Two weeks ago, Bloomberg reported that New York City had usurped San Francisco as the world's leading tech city (never mind that Silicon Valley is a lot more than just San Francisco).
Scale is something New York can offer when you’re employing so many people, so there’s a real advantage there for large tech companies
-- Paul Tostevin, Savills World Research
Of course this week, Amazon announced that they were halting plans to establish a major presence in the city, which doesn't bode well for attracting other high-profile tech firms in the future.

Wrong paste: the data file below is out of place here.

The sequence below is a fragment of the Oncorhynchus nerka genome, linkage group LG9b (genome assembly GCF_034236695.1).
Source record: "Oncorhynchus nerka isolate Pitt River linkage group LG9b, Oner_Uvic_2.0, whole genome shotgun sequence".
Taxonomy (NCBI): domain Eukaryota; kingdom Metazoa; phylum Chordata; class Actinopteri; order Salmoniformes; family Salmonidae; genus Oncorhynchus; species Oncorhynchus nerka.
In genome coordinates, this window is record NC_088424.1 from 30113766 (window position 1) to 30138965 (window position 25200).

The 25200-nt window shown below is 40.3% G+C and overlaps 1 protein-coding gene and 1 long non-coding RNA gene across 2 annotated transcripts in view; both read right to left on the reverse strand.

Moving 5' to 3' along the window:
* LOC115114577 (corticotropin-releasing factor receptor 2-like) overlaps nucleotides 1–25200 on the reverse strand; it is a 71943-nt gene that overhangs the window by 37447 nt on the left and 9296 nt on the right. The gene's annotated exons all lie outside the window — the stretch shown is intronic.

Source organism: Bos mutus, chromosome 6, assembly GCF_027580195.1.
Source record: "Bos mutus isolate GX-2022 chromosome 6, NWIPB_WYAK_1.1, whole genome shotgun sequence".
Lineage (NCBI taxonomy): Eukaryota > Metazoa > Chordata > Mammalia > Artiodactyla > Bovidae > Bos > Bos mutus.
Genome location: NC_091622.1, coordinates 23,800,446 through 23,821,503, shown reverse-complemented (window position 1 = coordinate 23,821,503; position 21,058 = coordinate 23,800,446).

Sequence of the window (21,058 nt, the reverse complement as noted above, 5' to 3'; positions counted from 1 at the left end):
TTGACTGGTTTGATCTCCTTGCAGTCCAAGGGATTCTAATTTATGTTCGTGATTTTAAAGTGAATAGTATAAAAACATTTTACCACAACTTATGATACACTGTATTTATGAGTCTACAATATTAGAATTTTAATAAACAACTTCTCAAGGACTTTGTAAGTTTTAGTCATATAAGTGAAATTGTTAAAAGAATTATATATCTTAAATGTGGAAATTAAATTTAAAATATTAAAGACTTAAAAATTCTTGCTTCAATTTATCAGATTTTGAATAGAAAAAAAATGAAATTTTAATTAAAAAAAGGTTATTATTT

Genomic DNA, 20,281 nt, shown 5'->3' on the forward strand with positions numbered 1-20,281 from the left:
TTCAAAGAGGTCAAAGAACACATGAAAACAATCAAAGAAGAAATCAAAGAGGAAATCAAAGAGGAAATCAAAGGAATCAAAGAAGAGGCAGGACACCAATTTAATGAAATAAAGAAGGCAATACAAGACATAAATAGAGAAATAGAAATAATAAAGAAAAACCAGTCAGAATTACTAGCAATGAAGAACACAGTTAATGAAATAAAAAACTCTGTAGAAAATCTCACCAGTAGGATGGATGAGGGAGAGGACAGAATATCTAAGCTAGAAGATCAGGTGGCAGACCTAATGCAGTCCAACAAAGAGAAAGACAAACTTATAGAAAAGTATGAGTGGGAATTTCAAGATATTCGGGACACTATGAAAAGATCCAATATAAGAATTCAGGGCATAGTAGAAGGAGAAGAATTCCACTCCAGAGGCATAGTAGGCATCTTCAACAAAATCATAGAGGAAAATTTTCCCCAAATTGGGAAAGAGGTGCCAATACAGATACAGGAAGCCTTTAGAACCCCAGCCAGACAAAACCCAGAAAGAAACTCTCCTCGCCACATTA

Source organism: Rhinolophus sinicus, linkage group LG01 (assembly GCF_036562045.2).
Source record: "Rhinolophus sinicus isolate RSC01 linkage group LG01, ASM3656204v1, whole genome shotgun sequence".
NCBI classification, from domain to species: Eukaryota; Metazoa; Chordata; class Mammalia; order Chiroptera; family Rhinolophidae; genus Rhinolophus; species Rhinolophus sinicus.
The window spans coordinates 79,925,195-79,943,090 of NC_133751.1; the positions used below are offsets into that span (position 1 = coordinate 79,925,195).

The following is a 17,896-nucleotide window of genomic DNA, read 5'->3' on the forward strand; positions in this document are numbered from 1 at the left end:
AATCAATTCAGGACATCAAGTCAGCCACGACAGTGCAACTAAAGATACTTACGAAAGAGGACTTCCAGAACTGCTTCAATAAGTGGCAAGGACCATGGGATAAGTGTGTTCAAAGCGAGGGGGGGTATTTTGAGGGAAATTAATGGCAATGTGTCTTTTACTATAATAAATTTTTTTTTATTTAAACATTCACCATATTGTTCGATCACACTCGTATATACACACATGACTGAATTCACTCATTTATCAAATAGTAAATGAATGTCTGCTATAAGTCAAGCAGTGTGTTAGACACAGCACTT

Big tech has a larger impact on an area than most pundits give it credit for. Just look at Silicon Valley, Seattle, Austin and Los Angeles and you'll find thousands of innovative small startups that spun-off from big tech. Thousands.
New York City will be fine without Amazon, but it won't join the ranks of the major tech centers, which is evidently fine with New Yorker's.
Flash forward to July, and Reuters is out with an article on how the bulk of post-recession job growth is benefiting just a handful of cities, around the country.
In a ranking of 378 metropolitan areas by how their share of national employment changed from 2010 to 2017, 40% of the new jobs generated during that time went to the top 20 places, along with a similar share of the additional wages.